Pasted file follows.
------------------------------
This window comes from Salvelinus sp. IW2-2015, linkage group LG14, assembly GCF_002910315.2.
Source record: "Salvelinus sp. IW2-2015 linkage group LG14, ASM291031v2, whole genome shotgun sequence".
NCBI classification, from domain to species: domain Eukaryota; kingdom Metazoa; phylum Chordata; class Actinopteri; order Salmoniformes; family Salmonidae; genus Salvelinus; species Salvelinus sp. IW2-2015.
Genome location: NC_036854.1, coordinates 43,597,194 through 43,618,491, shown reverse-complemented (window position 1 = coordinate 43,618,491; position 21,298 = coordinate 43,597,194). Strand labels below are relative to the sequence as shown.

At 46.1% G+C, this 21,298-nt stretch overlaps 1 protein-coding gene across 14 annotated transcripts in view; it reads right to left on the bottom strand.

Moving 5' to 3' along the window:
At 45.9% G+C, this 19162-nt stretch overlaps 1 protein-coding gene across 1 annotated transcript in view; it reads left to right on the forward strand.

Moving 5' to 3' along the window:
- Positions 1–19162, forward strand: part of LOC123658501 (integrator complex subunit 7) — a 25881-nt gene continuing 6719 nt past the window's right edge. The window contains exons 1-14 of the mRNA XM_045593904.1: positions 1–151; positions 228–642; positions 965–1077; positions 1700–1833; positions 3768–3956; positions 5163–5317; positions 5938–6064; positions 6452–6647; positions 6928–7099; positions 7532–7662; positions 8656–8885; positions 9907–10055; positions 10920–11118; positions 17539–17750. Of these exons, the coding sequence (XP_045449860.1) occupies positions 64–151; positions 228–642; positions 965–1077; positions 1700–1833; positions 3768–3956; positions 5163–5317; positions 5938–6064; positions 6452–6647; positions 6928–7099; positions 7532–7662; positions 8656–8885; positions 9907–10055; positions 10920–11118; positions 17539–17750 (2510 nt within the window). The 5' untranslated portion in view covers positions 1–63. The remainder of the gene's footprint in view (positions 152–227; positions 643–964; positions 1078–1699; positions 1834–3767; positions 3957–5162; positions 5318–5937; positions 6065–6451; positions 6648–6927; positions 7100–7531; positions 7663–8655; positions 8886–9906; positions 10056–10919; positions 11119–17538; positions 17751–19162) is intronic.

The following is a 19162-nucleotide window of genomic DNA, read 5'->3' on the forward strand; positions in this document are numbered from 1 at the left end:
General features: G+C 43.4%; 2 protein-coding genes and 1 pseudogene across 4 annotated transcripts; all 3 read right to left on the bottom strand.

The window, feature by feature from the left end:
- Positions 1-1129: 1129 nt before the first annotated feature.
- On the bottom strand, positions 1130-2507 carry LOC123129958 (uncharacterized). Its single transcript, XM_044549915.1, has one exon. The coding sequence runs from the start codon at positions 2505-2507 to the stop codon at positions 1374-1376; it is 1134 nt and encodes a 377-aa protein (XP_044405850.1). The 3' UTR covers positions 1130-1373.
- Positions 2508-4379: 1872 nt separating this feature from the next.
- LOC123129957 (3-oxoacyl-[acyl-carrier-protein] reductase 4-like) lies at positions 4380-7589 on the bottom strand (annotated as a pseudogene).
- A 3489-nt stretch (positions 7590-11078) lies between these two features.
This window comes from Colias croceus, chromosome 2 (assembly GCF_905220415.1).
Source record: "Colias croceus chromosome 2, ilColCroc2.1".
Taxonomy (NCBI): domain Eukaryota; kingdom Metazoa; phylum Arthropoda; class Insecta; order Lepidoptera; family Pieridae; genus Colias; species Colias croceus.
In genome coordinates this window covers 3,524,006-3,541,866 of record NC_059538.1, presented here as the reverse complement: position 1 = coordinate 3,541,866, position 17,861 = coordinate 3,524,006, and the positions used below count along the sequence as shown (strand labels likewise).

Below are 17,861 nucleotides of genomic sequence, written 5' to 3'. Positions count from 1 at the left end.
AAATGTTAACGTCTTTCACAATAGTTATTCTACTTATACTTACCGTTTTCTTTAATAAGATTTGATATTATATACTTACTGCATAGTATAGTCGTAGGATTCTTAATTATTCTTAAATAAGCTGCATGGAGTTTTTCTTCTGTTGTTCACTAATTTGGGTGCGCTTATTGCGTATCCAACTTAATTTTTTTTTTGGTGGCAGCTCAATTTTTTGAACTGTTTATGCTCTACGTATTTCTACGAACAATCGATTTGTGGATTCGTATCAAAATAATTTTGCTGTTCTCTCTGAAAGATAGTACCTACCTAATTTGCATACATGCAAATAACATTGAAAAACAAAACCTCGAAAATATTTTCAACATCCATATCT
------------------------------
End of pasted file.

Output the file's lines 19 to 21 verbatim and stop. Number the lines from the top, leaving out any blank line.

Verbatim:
Source record: "Colias croceus chromosome 2, ilColCroc2.1".
Taxonomy (NCBI): domain Eukaryota; kingdom Metazoa; phylum Arthropoda; class Insecta; order Lepidoptera; family Pieridae; genus Colias; species Colias croceus.
In genome coordinates this window covers 3,524,006-3,541,866 of record NC_059538.1, presented here as the reverse complement: position 1 = coordinate 3,541,866, position 17,861 = coordinate 3,524,006, and the positions used below count along the sequence as shown (strand labels likewise).